It is often more exciting to discuss and project results for prospects than for established players.
Ask a Philadelphia Eagles fan if you doubt this. Nick Foles had an intriguing preseason while the Eagles effectively swathed Michael Vick in Bubble Wrap, trying to stave off what turned out to be the inevitable–a disabling Vick injury.
As the Eagles' season started to unravel and Vick became more and more banged up, what started as whispers to "give the kid a chance" developed into conversation and finally ended in a full-throated insistence that Foles take over the starting job as the Eagles' quarterback.
That said, had Vick not been concussed against the Dallas Cowboys, Foles would probably have never seen the field. Three weeks later, Eagles fans realize that maybe that result was preferable.
The Eagles still have not won a game since Vick went down. Foles finished his most recent game against the Carolina Panthers with 119 passing yards and no touchdowns.
In other words, whether you are looking at the National Football League, Major League Baseball or, really, any major professional sports league, the most popular guy is very often the new, exciting prospect who has no track record of failure.
The problem, of course, is that that same new, exciting prospect has no track record of success either.
While we are on the subject, it is normally only teams in the middle of the pack or worse that obsess over prospects. Neither the Washington Nationals nor the Atlanta Braves, both of them 2012 playoff participants, are too hung up this offseason trying to figure out how to squeeze major-league production out of untested players.
Nationals' general manager Mike Rizzo recently took the unusual step of announcing as much, saying "We don't have any pressing needs," according to the Washington Post.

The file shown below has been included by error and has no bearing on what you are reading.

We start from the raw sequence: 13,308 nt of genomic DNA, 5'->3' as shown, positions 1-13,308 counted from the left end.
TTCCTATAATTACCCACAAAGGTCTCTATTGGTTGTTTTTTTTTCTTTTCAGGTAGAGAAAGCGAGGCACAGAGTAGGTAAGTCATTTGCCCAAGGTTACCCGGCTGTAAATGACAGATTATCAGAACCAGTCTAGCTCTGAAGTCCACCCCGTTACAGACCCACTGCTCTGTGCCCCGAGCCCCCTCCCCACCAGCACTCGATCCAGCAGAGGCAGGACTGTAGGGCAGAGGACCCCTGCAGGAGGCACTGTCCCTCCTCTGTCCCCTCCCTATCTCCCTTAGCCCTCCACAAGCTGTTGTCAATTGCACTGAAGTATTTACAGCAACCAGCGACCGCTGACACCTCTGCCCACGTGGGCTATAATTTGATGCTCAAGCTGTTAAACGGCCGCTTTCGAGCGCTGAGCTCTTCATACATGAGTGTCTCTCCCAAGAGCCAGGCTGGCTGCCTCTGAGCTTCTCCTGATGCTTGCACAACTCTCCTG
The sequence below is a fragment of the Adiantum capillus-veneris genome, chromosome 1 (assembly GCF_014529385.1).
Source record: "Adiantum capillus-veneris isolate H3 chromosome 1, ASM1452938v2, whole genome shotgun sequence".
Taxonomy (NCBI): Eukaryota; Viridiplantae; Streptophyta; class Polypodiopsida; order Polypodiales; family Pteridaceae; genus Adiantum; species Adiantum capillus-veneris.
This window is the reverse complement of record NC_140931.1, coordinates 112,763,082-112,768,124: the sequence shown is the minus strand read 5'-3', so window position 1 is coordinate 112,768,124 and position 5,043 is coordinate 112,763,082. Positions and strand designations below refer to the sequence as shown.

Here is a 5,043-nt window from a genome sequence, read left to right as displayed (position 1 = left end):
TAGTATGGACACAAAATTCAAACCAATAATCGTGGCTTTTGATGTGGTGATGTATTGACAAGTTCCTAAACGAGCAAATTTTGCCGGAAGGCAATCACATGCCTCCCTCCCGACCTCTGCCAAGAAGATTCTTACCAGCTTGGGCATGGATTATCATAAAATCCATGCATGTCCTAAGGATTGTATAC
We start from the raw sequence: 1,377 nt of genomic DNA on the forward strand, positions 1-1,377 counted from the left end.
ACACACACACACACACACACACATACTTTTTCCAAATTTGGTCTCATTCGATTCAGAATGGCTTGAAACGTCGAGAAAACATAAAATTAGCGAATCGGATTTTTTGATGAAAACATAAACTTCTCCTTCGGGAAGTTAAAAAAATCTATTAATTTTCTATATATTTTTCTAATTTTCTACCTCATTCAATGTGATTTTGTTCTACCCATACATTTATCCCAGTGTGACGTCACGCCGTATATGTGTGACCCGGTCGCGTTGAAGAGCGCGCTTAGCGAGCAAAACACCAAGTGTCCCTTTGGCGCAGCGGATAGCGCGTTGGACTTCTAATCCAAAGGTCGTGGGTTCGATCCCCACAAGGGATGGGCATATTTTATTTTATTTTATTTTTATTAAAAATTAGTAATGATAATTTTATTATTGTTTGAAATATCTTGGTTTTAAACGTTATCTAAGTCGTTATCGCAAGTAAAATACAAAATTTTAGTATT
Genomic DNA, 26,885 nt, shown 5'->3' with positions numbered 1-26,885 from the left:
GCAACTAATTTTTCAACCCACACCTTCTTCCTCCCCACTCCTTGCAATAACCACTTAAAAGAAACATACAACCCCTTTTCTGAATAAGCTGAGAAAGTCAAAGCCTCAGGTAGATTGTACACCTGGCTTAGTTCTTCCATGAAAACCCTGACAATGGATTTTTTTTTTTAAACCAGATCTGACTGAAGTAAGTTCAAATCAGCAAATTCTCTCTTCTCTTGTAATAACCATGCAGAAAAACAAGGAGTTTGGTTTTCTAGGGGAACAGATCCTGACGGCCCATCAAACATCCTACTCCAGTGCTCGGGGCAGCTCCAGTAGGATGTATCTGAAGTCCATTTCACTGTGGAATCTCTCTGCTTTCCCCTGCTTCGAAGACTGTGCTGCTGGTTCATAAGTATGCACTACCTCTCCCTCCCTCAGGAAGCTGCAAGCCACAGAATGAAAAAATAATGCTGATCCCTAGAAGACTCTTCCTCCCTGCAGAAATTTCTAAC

That stings if you are a Phillies fan, particularly since the Phillies' GM used to say that sort of thing.
Neither Ruben Amaro Jr. nor Pat Gillick before him had that much to fix. They began with a young, productive nucleus of Ryan Howard, Chase Utley, Jimmy Rollins and Cole Hamels and built from there.
Sadly, those days are over. Oh, sure, all of those guys are back, and there are other high-profile players under contract too (Roy Halladay, Cliff Lee, Jonathan Papelbon, et al). But none of them are young anymore, and the piles of money it took to sign them all have left the Phillies employing a "stars-and-scrubs" strategy to field a complete team.
As such, even with well over $100 million in 2013 payroll committed to players, the Phillies still have serious holes in the outfield and at third base. Plus, they will begin the season without their starting catcher as Carlos Ruiz serves his 25-game suspension for violating MLB's policy on banned substances, per ESPN.com.
Because of the expensive free-agent signings and prospect-depleting trades for the likes of Halladay, Lee and Pence, the Phillies can neither spend recklessly nor part with promising minor-league talent to fill their roster gaps.
Further complicating the analysis of which Phillies prospects might make the 2013 roster is the question of whether some of the players that would have been considered "prospects" in the summer of 2012 can still be referred to as such.